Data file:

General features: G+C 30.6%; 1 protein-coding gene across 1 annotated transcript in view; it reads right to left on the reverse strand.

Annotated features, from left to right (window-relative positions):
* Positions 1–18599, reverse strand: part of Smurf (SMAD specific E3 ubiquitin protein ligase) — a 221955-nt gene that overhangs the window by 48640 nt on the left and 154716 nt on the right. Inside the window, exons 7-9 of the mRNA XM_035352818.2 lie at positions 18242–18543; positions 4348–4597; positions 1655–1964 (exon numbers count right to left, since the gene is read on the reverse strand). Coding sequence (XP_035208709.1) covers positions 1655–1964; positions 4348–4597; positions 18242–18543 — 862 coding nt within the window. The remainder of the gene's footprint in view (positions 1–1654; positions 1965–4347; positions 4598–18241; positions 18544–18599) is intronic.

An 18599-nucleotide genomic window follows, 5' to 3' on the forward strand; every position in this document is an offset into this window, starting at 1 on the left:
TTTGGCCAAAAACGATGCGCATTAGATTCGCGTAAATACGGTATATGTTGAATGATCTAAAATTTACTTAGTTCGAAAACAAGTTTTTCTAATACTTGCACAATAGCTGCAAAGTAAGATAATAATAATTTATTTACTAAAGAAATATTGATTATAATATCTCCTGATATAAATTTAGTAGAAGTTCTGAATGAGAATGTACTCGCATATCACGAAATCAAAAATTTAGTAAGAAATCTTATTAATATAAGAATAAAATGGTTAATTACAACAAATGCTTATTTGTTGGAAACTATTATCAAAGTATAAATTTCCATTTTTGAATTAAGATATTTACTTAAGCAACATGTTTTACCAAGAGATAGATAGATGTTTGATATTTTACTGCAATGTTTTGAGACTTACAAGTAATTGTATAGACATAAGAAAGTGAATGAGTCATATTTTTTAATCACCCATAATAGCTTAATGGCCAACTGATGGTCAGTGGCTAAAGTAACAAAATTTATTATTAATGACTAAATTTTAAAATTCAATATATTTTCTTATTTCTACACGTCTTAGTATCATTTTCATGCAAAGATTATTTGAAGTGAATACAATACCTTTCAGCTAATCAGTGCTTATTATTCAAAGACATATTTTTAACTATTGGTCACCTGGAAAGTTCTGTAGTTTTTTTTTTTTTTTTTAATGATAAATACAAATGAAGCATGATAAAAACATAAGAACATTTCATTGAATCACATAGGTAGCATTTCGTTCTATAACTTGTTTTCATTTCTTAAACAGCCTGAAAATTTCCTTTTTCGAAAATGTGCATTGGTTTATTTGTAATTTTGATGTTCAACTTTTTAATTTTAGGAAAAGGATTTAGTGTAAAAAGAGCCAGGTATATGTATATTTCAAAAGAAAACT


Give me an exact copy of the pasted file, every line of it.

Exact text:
General features: G+C 30.6%; 1 protein-coding gene across 1 annotated transcript in view; it reads right to left on the reverse strand.

Annotated features, from left to right (window-relative positions):
* Positions 1–18599, reverse strand: part of Smurf (SMAD specific E3 ubiquitin protein ligase) — a 221955-nt gene that overhangs the window by 48640 nt on the left and 154716 nt on the right. Inside the window, exons 7-9 of the mRNA XM_035352818.2 lie at positions 18242–18543; positions 4348–4597; positions 1655–1964 (exon numbers count right to left, since the gene is read on the reverse strand). Coding sequence (XP_035208709.1) covers positions 1655–1964; positions 4348–4597; positions 18242–18543 — 862 coding nt within the window. The remainder of the gene's footprint in view (positions 1–1654; positions 1965–4347; positions 4598–18241; positions 18544–18599) is intronic.

An 18599-nucleotide genomic window follows, 5' to 3' on the forward strand; every position in this document is an offset into this window, starting at 1 on the left:
TTTGGCCAAAAACGATGCGCATTAGATTCGCGTAAATACGGTATATGTTGAATGATCTAAAATTTACTTAGTTCGAAAACAAGTTTTTCTAATACTTGCACAATAGCTGCAAAGTAAGATAATAATAATTTATTTACTAAAGAAATATTGATTATAATATCTCCTGATATAAATTTAGTAGAAGTTCTGAATGAGAATGTACTCGCATATCACGAAATCAAAAATTTAGTAAGAAATCTTATTAATATAAGAATAAAATGGTTAATTACAACAAATGCTTATTTGTTGGAAACTATTATCAAAGTATAAATTTCCATTTTTGAATTAAGATATTTACTTAAGCAACATGTTTTACCAAGAGATAGATAGATGTTTGATATTTTACTGCAATGTTTTGAGACTTACAAGTAATTGTATAGACATAAGAAAGTGAATGAGTCATATTTTTTAATCACCCATAATAGCTTAATGGCCAACTGATGGTCAGTGGCTAAAGTAACAAAATTTATTATTAATGACTAAATTTTAAAATTCAATATATTTTCTTATTTCTACACGTCTTAGTATCATTTTCATGCAAAGATTATTTGAAGTGAATACAATACCTTTCAGCTAATCAGTGCTTATTATTCAAAGACATATTTTTAACTATTGGTCACCTGGAAAGTTCTGTAGTTTTTTTTTTTTTTTTTAATGATAAATACAAATGAAGCATGATAAAAACATAAGAACATTTCATTGAATCACATAGGTAGCATTTCGTTCTATAACTTGTTTTCATTTCTTAAACAGCCTGAAAATTTCCTTTTTCGAAAATGTGCATTGGTTTATTTGTAATTTTGATGTTCAACTTTTTAATTTTAGGAAAAGGATTTAGTGTAAAAAGAGCCAGGTATATGTATATTTCAAAAGAAAACT